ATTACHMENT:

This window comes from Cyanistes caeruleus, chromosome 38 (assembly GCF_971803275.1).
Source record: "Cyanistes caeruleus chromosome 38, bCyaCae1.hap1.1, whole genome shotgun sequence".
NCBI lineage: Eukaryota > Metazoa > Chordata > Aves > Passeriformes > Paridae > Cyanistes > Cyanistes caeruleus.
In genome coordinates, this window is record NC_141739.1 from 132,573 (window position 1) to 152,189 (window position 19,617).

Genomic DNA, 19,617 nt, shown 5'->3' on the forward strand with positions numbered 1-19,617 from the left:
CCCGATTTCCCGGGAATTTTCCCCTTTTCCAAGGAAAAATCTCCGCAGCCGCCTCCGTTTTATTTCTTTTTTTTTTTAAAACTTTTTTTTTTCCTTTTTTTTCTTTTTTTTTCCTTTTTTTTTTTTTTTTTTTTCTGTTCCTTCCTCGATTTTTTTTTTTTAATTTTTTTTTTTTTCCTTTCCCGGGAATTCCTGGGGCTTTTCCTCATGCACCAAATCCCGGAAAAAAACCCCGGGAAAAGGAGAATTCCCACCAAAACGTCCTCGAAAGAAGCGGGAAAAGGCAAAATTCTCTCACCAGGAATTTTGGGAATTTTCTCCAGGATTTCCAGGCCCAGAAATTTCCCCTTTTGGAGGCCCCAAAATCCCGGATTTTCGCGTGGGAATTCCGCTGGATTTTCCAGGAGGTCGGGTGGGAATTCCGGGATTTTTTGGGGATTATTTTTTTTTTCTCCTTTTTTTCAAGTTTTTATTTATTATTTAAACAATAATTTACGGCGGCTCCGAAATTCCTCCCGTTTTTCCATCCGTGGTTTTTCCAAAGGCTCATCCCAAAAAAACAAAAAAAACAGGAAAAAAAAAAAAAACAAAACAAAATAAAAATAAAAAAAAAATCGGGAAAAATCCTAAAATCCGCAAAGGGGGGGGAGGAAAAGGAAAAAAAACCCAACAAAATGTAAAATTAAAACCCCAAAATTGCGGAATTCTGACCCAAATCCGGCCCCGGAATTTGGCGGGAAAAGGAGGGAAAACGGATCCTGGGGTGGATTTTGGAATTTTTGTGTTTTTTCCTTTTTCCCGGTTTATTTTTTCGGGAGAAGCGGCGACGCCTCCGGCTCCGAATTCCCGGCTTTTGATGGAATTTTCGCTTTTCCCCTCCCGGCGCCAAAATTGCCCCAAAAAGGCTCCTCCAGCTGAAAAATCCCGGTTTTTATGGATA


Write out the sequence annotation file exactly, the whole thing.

This window comes from Cyanistes caeruleus, chromosome 38 (assembly GCF_971803275.1).
Source record: "Cyanistes caeruleus chromosome 38, bCyaCae1.hap1.1, whole genome shotgun sequence".
NCBI lineage: Eukaryota > Metazoa > Chordata > Aves > Passeriformes > Paridae > Cyanistes > Cyanistes caeruleus.
In genome coordinates, this window is record NC_141739.1 from 132,573 (window position 1) to 152,189 (window position 19,617).

Genomic DNA, 19,617 nt, shown 5'->3' on the forward strand with positions numbered 1-19,617 from the left:
CCCGATTTCCCGGGAATTTTCCCCTTTTCCAAGGAAAAATCTCCGCAGCCGCCTCCGTTTTATTTCTTTTTTTTTTTAAAACTTTTTTTTTTCCTTTTTTTTCTTTTTTTTTCCTTTTTTTTTTTTTTTTTTTTCTGTTCCTTCCTCGATTTTTTTTTTTTAATTTTTTTTTTTTTCCTTTCCCGGGAATTCCTGGGGCTTTTCCTCATGCACCAAATCCCGGAAAAAAACCCCGGGAAAAGGAGAATTCCCACCAAAACGTCCTCGAAAGAAGCGGGAAAAGGCAAAATTCTCTCACCAGGAATTTTGGGAATTTTCTCCAGGATTTCCAGGCCCAGAAATTTCCCCTTTTGGAGGCCCCAAAATCCCGGATTTTCGCGTGGGAATTCCGCTGGATTTTCCAGGAGGTCGGGTGGGAATTCCGGGATTTTTTGGGGATTATTTTTTTTTTCTCCTTTTTTTCAAGTTTTTATTTATTATTTAAACAATAATTTACGGCGGCTCCGAAATTCCTCCCGTTTTTCCATCCGTGGTTTTTCCAAAGGCTCATCCCAAAAAAACAAAAAAAACAGGAAAAAAAAAAAAAACAAAACAAAATAAAAATAAAAAAAAAATCGGGAAAAATCCTAAAATCCGCAAAGGGGGGGGAGGAAAAGGAAAAAAAACCCAACAAAATGTAAAATTAAAACCCCAAAATTGCGGAATTCTGACCCAAATCCGGCCCCGGAATTTGGCGGGAAAAGGAGGGAAAACGGATCCTGGGGTGGATTTTGGAATTTTTGTGTTTTTTCCTTTTTCCCGGTTTATTTTTTCGGGAGAAGCGGCGACGCCTCCGGCTCCGAATTCCCGGCTTTTGATGGAATTTTCGCTTTTCCCCTCCCGGCGCCAAAATTGCCCCAAAAAGGCTCCTCCAGCTGAAAAATCCCGGTTTTTATGGATA